Synopses & Reviews
In 2004, one of the worldand#8217;s last bands of voluntarily isolated nomads left behind their ancestral life in the dwindling thorn forests of northern Paraguay, fleeing ranchersand#8217; bulldozers.and#160; Behold the Black Caiman
is Lucas Bessireand#8217;s intimate chronicle of the journey of this small group of Ayoreo people, the terrifying new world they now face, and the precarious lives they are piecing together against the backdrop of soul-collecting missionaries, humanitarian NGOs, late liberal economic policies, and the highest deforestation rate in the world.and#160;
Drawing on ten years of fieldwork, Bessire highlights the stark disconnect between the desperate conditions of Ayoreo life for those out of the forest and the well-funded global efforts to preserve those Ayoreo still living in it. By showing how this disconnect reverberates within Ayoreo bodies and minds, his reflexive account takes aim at the devastating consequences of our societyand#8217;s continued obsession with the primitive and raises important questions about anthropologyand#8217;s potent capacity to further or impede indigenous struggles for sovereignty. The result is a timely update to the classic literary ethnographies of South America, a sustained critique of the so-called ontological turnand#151;one of anthropologyand#8217;s hottest trendsand#151;and, above all, an urgent call for scholars and activists alike to rethink their notions of difference.and#160;
and#8220;This is an exceptional book whose compelling narrative fully immerses the reader in the social and spatial geography of the northern Gran Chaco. The bookand#8217;s greatest strength is Bessireand#8217;s careful conceptual and ethnographic decomposition of the terms that have long been used to dehumanize the Ayoreo people in popular and scholarly imaginings. Original and unsettling, this ethnography shows that the anthropological deconstructions of conventional notions of and#8216;cultureand#8217; and and#8216;indigeneityand#8217; havenand#8217;t gone too farand#8212;in fact, they havenand#8217;t gone far enough.and#8221;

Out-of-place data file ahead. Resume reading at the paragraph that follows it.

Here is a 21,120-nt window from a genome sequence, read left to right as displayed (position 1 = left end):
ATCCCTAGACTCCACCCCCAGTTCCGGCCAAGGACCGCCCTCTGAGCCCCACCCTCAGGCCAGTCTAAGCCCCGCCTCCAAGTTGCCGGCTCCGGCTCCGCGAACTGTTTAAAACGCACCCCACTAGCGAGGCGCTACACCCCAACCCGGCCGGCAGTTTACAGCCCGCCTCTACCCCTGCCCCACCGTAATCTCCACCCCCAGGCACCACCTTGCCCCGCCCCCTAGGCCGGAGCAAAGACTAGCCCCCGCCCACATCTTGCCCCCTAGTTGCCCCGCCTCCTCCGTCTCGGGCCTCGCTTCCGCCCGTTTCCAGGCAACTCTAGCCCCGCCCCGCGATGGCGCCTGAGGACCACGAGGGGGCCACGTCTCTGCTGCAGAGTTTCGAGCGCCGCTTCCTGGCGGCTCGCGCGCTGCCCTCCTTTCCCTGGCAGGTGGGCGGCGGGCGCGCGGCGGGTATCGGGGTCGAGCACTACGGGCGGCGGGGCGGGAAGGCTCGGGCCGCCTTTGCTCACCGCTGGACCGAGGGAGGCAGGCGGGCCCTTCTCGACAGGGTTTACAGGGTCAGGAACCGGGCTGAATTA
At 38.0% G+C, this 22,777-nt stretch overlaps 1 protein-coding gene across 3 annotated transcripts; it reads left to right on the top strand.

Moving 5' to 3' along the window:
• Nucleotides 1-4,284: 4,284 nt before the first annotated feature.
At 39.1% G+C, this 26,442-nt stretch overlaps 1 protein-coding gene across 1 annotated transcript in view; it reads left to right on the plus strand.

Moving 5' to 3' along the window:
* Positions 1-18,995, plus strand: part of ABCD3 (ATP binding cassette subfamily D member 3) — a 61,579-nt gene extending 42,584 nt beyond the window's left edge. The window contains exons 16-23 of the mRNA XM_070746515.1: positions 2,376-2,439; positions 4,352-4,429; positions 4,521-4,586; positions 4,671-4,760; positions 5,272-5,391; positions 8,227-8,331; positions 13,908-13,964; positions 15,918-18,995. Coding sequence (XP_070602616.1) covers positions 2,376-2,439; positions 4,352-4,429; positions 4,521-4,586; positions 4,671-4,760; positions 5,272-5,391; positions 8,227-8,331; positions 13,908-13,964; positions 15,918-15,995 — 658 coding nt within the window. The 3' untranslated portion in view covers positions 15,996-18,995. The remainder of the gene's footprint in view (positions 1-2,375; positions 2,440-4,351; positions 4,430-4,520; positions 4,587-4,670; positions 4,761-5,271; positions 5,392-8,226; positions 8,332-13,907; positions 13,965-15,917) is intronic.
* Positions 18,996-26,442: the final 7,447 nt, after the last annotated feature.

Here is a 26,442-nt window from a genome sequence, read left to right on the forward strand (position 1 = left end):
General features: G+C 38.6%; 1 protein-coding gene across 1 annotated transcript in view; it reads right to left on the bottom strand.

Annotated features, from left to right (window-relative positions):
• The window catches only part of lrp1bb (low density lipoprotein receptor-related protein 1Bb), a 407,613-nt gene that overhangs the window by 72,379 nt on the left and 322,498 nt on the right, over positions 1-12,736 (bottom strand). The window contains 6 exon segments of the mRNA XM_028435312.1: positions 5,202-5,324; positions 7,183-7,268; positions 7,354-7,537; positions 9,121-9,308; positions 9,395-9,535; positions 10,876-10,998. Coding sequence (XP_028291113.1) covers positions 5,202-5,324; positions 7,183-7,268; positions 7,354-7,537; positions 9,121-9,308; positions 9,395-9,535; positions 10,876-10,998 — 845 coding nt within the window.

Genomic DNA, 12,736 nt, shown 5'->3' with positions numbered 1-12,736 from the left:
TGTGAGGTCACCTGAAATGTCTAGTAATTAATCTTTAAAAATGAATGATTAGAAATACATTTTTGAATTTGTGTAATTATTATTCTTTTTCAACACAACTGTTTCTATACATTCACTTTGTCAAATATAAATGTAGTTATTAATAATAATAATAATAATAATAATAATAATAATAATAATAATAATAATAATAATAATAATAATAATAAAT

and#8220;Wonderfully sensitive to its own presuppositions about anthropology no less than the giddy claims made for and#8216;Amerindian cosmologyand#8217; and the so-called ontological turn, Bessireand#8217;s chronicle of the Ayoreo of Paraguay and Bolivia is breathtaking in its power and delicacy. His chronicle takes us into the depths of suffering, not to resurrect the primitive or the travail of genocide, but so as to more honestly address what he sees as deep-seated and#8216;zones of intense translationand#8217; that override the hoopla of Western attachment to the indigene as bound to tradition. A profoundly iconoclastic book that will become one of the great classics of social thought, it leaves the reader in a remarkably new place for rethinking modern history, no less than thinking itself.and#8221;
and#8220;In a time when anthropologists proclaim an and#8216;ontological turnand#8217; based on the study of cosmologies and mythologies, proposing a representation of Amerindians as radical others living in ahistorical temporality, Bessire resists what he calls the and#8216;fetishization of traditionand#8217; by offering a beautifully written ethnography of the pauperized and marginalized Ayoreo people, who are caught between the forest and the bulldozers that destroy it, between the proselytism of millenarian religions and the benevolence of humanitarian organizations. Behold the Black Caiman is an important and courageous book, which will be a source of inspiration for all social scientists interested in the contradictions of the contemporary world.and#8221;